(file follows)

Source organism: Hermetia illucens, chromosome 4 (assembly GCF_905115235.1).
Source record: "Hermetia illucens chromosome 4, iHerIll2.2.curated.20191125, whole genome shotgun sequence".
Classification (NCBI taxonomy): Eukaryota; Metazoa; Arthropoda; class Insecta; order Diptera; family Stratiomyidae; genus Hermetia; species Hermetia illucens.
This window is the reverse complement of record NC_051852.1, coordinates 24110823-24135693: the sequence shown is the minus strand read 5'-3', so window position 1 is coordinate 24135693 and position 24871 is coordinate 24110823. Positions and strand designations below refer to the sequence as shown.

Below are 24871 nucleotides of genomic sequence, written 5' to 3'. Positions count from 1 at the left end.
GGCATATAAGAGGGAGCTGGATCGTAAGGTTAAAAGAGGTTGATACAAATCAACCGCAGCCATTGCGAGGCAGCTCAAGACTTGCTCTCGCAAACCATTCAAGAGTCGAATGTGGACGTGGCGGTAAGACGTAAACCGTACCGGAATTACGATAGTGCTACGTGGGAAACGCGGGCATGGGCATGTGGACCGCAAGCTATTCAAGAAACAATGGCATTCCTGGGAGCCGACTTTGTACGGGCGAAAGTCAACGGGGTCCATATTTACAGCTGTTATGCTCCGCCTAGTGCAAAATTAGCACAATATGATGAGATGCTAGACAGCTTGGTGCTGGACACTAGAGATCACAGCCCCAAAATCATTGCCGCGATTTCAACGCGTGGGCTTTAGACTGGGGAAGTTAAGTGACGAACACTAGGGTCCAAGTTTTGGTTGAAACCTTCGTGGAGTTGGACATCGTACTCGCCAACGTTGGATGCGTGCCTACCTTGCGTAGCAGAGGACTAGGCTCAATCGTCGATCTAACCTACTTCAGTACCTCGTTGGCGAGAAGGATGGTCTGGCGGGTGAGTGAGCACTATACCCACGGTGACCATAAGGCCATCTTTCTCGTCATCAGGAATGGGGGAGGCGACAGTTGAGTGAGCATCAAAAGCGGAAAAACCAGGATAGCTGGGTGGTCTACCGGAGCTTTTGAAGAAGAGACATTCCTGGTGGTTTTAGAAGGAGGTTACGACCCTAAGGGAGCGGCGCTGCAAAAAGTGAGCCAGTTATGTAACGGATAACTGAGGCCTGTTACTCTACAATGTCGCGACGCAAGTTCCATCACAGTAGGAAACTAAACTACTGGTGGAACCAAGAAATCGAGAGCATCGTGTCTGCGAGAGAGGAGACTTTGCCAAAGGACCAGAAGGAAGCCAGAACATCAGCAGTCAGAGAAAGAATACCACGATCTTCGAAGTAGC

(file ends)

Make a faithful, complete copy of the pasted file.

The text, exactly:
Source organism: Hermetia illucens, chromosome 4 (assembly GCF_905115235.1).
Source record: "Hermetia illucens chromosome 4, iHerIll2.2.curated.20191125, whole genome shotgun sequence".
Classification (NCBI taxonomy): Eukaryota; Metazoa; Arthropoda; class Insecta; order Diptera; family Stratiomyidae; genus Hermetia; species Hermetia illucens.
This window is the reverse complement of record NC_051852.1, coordinates 24110823-24135693: the sequence shown is the minus strand read 5'-3', so window position 1 is coordinate 24135693 and position 24871 is coordinate 24110823. Positions and strand designations below refer to the sequence as shown.

Below are 24871 nucleotides of genomic sequence, written 5' to 3'. Positions count from 1 at the left end.
GGCATATAAGAGGGAGCTGGATCGTAAGGTTAAAAGAGGTTGATACAAATCAACCGCAGCCATTGCGAGGCAGCTCAAGACTTGCTCTCGCAAACCATTCAAGAGTCGAATGTGGACGTGGCGGTAAGACGTAAACCGTACCGGAATTACGATAGTGCTACGTGGGAAACGCGGGCATGGGCATGTGGACCGCAAGCTATTCAAGAAACAATGGCATTCCTGGGAGCCGACTTTGTACGGGCGAAAGTCAACGGGGTCCATATTTACAGCTGTTATGCTCCGCCTAGTGCAAAATTAGCACAATATGATGAGATGCTAGACAGCTTGGTGCTGGACACTAGAGATCACAGCCCCAAAATCATTGCCGCGATTTCAACGCGTGGGCTTTAGACTGGGGAAGTTAAGTGACGAACACTAGGGTCCAAGTTTTGGTTGAAACCTTCGTGGAGTTGGACATCGTACTCGCCAACGTTGGATGCGTGCCTACCTTGCGTAGCAGAGGACTAGGCTCAATCGTCGATCTAACCTACTTCAGTACCTCGTTGGCGAGAAGGATGGTCTGGCGGGTGAGTGAGCACTATACCCACGGTGACCATAAGGCCATCTTTCTCGTCATCAGGAATGGGGGAGGCGACAGTTGAGTGAGCATCAAAAGCGGAAAAACCAGGATAGCTGGGTGGTCTACCGGAGCTTTTGAAGAAGAGACATTCCTGGTGGTTTTAGAAGGAGGTTACGACCCTAAGGGAGCGGCGCTGCAAAAAGTGAGCCAGTTATGTAACGGATAACTGAGGCCTGTTACTCTACAATGTCGCGACGCAAGTTCCATCACAGTAGGAAACTAAACTACTGGTGGAACCAAGAAATCGAGAGCATCGTGTCTGCGAGAGAGGAGACTTTGCCAAAGGACCAGAAGGAAGCCAGAACATCAGCAGTCAGAGAAAGAATACCACGATCTTCGAAGTAGC